Pollard believes that Rural Jumpstart has been an unqualified success. “The program has far exceeded our dreams,” she exults. “We have these seven companies that will be creating over 456 new jobs and $18.8 million in new, annual salaries. We know that this is a program that will continue to help set Mesa County apart.”

Pollard adds that the tax holiday program is also available to existing businesses who might want to set up a new department or division as long as they meet the same qualifying criteria as a new business. But even when that is not the case, current businesses in the region are not crying foul when new companies, qualified under the Rural Jumpstart program, get their tax breaks. “We have over two hundred businesses that are part of our organization that work with us on recruiting new businesses and working with existing businesses on expansion. And they are extremely supportive,” she avers. “They recognize that when we can create more jobs, it is going to help everybody; it contributes to the local tax base; it will create new customers for car dealerships, for grocery stores, for retailers. That has been the mindset of our community. And so, the folks, here locally, have been partners.”

Another one of GJEP’s initiatives designed to help local businesses is its attempt to have the region classified as a foreign trade zone and port of entry. “Our nearest foreign trade zone and port of entry for businesses that import and export is Denver, which is four hours to the east, or Salt Lake City, which is four hours to the west,” Pollard says. “We currently have over 24 businesses that import and export in and out of our community. And we believe that this will be a costs savings for them because this will allow them to ship directly to and from Mesa County. It will save them on tariffs and the customs officer. We are working with our congressional delegation as well as our state legislators to help make this a reality. We know it’s going to have great potential. As we recruit new businesses, we are hearing, more and more frequently, of companies importing from the Pacific Rim some piece, if not a good majority, of their product line. So, this is a tool that we need to be able to grow economically.”

One of GJEP’s important partners in the area of workforce development is Colorado Mesa University. “As we see industries grow that have very specific workforce needs, President Foster and his trustees have stood up new programs to address those needs – whether it is a certificate program, or an Associate’s degree, a Bachelors degree, or a Masters degree, they have worked with us,” says Pollard. “A couple of years back, for example, the construction industry was booming, and we had a lot of individuals doing manual labor, but there has been, nationally, a real reduction in the number of construction managers. So, CMU saw this need and put together a construction management program which is one of their fastest-growing programs on campus. They also recognize the need for nurses, so CMU has a very robust nursing program. They are continually working with the community to identify needs that we have from an industry perspective.”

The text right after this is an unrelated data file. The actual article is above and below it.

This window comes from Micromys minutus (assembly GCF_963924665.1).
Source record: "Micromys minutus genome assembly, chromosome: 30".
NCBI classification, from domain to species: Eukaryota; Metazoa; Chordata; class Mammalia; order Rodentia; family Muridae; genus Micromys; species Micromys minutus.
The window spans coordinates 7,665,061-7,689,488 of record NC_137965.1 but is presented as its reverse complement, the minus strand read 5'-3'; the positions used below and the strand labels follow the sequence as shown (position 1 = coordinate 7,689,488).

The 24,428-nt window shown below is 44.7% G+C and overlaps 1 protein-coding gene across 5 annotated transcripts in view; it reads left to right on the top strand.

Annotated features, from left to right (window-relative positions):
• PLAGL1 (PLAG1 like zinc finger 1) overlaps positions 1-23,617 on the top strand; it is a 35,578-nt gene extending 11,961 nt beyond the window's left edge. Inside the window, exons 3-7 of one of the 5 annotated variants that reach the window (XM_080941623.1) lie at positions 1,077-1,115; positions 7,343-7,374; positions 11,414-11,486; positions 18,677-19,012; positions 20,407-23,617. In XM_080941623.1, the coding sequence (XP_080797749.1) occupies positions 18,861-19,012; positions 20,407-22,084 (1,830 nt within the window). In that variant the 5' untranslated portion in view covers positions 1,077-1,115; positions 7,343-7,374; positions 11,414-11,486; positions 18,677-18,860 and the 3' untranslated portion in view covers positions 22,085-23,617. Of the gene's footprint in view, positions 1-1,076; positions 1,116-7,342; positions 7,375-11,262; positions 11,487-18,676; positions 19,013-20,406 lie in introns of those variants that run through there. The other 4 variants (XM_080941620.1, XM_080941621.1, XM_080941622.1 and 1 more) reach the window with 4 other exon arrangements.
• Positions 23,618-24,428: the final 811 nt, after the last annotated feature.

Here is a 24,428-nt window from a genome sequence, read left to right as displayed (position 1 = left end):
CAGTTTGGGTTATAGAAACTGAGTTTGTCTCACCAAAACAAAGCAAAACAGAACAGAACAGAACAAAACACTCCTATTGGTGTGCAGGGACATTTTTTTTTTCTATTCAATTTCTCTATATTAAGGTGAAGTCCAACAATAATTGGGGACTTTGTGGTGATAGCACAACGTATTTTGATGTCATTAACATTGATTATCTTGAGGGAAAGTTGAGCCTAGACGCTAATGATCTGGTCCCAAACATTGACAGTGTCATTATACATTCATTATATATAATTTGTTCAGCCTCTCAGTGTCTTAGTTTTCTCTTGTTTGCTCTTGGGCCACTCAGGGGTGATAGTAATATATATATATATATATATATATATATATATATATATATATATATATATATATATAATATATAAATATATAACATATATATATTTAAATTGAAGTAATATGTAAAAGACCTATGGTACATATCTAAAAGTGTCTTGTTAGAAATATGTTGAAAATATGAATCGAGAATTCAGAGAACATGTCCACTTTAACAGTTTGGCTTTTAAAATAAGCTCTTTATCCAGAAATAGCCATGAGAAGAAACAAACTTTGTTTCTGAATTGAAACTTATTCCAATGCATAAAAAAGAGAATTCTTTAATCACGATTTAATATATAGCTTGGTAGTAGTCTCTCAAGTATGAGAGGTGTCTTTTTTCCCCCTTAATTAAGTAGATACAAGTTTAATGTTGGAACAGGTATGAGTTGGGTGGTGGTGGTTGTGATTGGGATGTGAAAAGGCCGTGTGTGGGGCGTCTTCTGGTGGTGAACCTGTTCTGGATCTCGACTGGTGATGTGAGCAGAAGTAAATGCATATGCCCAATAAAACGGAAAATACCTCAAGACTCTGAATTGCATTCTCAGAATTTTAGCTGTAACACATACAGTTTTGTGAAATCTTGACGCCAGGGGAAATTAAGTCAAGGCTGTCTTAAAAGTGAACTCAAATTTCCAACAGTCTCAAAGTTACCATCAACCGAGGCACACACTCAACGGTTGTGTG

Pollard further reports that even though Mesa County has not yet allowed the growing and sale of recreational marijuana, its recent legalization in Colorado has given the Grand Valley community an opportunity to expand its agricultural offerings. “It has opened the door for us on the hemp side of things,” she relates. “We have a couple of companies that have enrolled in the state’s Seed Pilot Program that allows them to grow the seed for hemp production. The exciting side of that piece of the cannabis story is that because we don’t grow the psychotropic cannabis, it allows the hemp side to flourish, here. Those seeds can’t cross-pollinate because the hemp will neuter the psychotropic effects of cannabis. So that makes Mesa County a much more desirable locale for hemp production.”

“We are motivated to think innovatively about how we can help businesses grow and succeed, here in Mesa County. The Jump Start program is a prime example,” Pollard says in summation. “We are entrepreneurial; we’re hungry; we’re looking for great new jobs in this community. And we’re excited to share the story about who we are.”

AT A GLANCE

WHO: The Grand Junction Economic Partnership

WHAT: A private, non-profit economic development agency

WHERE: Grand Junction, Colorado

WEBSITE: www.gjep.org

PREFERRED VENDOR

United Companies – United Companies is one of Western Colorado’s most prominent construction and materials supply companies. It was founded in 1953 by the Nesbitt family and today employs 300 people and serves a market area of over 14,500 square miles in 11 counties.  It provides sand and rock products, ready-mixed concrete, asphalt and paving, and construction services. – www.united-gj.com